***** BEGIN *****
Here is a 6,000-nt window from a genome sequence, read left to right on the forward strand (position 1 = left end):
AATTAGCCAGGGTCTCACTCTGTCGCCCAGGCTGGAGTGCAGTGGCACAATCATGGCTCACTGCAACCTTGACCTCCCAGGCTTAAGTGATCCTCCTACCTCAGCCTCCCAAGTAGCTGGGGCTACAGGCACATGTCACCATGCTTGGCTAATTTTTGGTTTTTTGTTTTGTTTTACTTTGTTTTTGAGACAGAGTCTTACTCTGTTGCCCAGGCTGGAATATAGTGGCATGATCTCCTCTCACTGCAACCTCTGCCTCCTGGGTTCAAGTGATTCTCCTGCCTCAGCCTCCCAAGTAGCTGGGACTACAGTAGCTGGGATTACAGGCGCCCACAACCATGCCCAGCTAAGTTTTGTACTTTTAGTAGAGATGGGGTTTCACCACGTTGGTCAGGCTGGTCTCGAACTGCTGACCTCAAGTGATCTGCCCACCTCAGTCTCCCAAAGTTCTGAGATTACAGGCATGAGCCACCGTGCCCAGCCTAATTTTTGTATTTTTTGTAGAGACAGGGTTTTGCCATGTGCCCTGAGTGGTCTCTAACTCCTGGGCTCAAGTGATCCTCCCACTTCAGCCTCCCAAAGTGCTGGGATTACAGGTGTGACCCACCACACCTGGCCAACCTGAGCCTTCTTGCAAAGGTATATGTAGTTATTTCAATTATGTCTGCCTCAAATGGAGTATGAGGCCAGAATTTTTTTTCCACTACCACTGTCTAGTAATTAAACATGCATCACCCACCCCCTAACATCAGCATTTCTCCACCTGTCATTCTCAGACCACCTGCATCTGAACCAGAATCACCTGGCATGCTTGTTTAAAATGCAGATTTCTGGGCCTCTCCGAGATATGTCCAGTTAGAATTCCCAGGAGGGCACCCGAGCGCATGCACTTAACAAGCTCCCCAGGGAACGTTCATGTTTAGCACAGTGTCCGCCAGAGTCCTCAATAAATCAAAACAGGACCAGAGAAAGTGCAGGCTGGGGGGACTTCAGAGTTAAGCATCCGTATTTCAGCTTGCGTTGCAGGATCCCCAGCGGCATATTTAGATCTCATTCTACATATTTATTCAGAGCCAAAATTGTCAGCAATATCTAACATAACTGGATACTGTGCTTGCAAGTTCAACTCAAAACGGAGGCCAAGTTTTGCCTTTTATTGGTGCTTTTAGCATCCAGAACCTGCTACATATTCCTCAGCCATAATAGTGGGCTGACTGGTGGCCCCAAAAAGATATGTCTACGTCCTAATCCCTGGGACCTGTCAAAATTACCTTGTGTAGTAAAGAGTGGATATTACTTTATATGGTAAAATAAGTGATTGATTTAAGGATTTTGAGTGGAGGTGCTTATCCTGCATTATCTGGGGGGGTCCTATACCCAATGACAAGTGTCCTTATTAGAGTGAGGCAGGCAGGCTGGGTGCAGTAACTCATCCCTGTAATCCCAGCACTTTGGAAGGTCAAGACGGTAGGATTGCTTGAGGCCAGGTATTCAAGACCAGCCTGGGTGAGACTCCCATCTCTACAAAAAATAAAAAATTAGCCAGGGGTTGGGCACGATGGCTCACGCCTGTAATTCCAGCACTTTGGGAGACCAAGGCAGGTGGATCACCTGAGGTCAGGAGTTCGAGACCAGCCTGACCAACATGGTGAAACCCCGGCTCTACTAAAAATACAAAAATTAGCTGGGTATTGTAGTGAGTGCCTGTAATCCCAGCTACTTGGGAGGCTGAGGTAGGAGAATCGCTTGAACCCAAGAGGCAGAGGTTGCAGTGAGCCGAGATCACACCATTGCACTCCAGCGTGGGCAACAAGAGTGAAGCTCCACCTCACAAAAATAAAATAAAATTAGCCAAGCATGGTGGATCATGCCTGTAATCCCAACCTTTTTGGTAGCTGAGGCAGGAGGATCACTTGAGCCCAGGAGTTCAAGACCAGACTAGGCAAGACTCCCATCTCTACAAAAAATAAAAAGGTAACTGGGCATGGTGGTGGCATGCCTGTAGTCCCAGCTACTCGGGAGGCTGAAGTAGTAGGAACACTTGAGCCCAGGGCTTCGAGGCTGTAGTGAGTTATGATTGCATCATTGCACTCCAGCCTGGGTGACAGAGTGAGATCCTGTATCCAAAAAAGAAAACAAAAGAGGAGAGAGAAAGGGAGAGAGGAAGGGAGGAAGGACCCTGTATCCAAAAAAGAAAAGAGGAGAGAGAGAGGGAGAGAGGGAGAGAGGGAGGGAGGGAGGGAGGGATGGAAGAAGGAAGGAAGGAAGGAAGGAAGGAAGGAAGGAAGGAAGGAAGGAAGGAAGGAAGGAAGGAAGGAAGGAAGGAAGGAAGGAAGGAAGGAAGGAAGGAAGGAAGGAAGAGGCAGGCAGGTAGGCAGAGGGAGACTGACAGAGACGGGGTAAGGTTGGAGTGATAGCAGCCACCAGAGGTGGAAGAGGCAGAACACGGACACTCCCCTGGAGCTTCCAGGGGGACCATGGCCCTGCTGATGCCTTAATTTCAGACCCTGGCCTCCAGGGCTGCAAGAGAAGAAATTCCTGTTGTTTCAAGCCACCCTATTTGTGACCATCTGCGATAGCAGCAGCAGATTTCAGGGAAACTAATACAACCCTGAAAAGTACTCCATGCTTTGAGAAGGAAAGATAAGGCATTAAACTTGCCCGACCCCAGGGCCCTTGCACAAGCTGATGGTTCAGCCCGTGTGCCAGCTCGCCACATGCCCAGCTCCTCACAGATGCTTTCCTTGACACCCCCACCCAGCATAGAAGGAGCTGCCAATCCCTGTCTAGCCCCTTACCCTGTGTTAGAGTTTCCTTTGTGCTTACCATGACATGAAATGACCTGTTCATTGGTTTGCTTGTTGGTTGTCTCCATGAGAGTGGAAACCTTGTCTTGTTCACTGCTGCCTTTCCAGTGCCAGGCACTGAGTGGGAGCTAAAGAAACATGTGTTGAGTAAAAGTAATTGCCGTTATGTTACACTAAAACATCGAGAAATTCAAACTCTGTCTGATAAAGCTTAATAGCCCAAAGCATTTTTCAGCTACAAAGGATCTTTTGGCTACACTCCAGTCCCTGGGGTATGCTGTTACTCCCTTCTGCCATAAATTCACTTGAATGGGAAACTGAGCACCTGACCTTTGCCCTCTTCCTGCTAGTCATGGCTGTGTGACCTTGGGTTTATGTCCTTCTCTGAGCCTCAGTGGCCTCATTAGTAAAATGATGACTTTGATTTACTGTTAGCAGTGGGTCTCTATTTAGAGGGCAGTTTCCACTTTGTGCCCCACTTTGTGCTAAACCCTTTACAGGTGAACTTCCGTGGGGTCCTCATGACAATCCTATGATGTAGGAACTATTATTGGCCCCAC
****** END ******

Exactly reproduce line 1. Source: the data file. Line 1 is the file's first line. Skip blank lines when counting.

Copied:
Here is a 6,000-nt window from a genome sequence, read left to right on the forward strand (position 1 = left end):